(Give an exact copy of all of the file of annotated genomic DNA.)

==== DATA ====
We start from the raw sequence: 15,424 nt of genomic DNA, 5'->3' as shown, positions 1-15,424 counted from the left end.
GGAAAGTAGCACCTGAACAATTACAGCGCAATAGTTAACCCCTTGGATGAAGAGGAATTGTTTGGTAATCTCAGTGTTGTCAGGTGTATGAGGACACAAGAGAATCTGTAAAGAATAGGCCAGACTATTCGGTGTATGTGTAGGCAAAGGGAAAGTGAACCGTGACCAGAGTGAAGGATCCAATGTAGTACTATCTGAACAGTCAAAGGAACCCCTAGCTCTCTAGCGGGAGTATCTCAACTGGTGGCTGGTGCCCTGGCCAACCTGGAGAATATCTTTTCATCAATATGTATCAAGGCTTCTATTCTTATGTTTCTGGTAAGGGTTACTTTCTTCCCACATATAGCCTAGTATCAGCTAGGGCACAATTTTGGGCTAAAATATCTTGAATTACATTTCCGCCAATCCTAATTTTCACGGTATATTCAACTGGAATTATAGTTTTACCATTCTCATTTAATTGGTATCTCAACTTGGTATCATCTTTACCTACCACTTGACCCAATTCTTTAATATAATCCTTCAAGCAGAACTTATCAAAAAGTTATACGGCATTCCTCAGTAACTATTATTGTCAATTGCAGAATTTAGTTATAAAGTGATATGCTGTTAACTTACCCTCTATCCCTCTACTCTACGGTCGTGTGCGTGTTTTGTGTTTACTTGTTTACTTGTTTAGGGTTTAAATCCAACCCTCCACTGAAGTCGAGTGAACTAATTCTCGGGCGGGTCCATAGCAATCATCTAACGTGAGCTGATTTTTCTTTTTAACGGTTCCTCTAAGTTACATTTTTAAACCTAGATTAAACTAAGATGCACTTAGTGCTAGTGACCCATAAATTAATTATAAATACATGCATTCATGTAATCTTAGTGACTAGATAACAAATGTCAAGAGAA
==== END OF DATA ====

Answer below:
We start from the raw sequence: 15,424 nt of genomic DNA, 5'->3' as shown, positions 1-15,424 counted from the left end.
GGAAAGTAGCACCTGAACAATTACAGCGCAATAGTTAACCCCTTGGATGAAGAGGAATTGTTTGGTAATCTCAGTGTTGTCAGGTGTATGAGGACACAAGAGAATCTGTAAAGAATAGGCCAGACTATTCGGTGTATGTGTAGGCAAAGGGAAAGTGAACCGTGACCAGAGTGAAGGATCCAATGTAGTACTATCTGAACAGTCAAAGGAACCCCTAGCTCTCTAGCGGGAGTATCTCAACTGGTGGCTGGTGCCCTGGCCAACCTGGAGAATATCTTTTCATCAATATGTATCAAGGCTTCTATTCTTATGTTTCTGGTAAGGGTTACTTTCTTCCCACATATAGCCTAGTATCAGCTAGGGCACAATTTTGGGCTAAAATATCTTGAATTACATTTCCGCCAATCCTAATTTTCACGGTATATTCAACTGGAATTATAGTTTTACCATTCTCATTTAATTGGTATCTCAACTTGGTATCATCTTTACCTACCACTTGACCCAATTCTTTAATATAATCCTTCAAGCAGAACTTATCAAAAAGTTATACGGCATTCCTCAGTAACTATTATTGTCAATTGCAGAATTTAGTTATAAAGTGATATGCTGTTAACTTACCCTCTATCCCTCTACTCTACGGTCGTGTGCGTGTTTTGTGTTTACTTGTTTACTTGTTTAGGGTTTAAATCCAACCCTCCACTGAAGTCGAGTGAACTAATTCTCGGGCGGGTCCATAGCAATCATCTAACGTGAGCTGATTTTTCTTTTTAACGGTTCCTCTAAGTTACATTTTTAAACCTAGATTAAACTAAGATGCACTTAGTGCTAGTGACCCATAAATTAATTATAAATACATGCATTCATGTAATCTTAGTGACTAGATAACAAATGTCAAGAGAA